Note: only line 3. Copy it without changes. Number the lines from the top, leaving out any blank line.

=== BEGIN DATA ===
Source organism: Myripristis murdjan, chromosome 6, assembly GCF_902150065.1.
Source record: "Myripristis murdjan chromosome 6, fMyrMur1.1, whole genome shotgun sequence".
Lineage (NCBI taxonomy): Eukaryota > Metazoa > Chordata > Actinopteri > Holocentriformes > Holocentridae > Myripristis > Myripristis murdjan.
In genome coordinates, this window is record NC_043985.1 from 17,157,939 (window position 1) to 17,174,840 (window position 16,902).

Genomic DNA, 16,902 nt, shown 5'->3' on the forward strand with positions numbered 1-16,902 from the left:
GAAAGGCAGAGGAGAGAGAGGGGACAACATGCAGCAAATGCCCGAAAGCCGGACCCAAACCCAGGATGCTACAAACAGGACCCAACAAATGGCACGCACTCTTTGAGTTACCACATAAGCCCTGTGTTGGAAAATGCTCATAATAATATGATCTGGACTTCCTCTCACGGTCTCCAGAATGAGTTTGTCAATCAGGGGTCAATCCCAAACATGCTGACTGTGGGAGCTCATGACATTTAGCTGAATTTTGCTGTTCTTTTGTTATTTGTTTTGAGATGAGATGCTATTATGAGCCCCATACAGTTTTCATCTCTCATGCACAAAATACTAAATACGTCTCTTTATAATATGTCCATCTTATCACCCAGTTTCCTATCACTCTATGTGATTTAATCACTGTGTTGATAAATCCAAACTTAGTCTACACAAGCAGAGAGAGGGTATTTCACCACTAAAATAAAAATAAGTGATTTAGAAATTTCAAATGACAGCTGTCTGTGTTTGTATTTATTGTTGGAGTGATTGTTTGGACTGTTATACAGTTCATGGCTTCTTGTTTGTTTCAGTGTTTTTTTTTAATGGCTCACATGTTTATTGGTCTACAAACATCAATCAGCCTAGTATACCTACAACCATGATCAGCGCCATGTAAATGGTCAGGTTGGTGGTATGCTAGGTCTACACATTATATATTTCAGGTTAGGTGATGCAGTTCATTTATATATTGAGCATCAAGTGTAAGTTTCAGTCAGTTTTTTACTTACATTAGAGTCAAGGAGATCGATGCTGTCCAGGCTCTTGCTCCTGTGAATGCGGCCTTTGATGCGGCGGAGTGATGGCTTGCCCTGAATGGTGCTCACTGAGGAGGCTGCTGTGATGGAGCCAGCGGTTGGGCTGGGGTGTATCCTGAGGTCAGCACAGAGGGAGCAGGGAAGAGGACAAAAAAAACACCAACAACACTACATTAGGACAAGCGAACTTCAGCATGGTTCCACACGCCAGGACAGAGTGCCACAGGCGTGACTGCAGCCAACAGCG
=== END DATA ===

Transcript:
Lineage (NCBI taxonomy): Eukaryota > Metazoa > Chordata > Actinopteri > Holocentriformes > Holocentridae > Myripristis > Myripristis murdjan.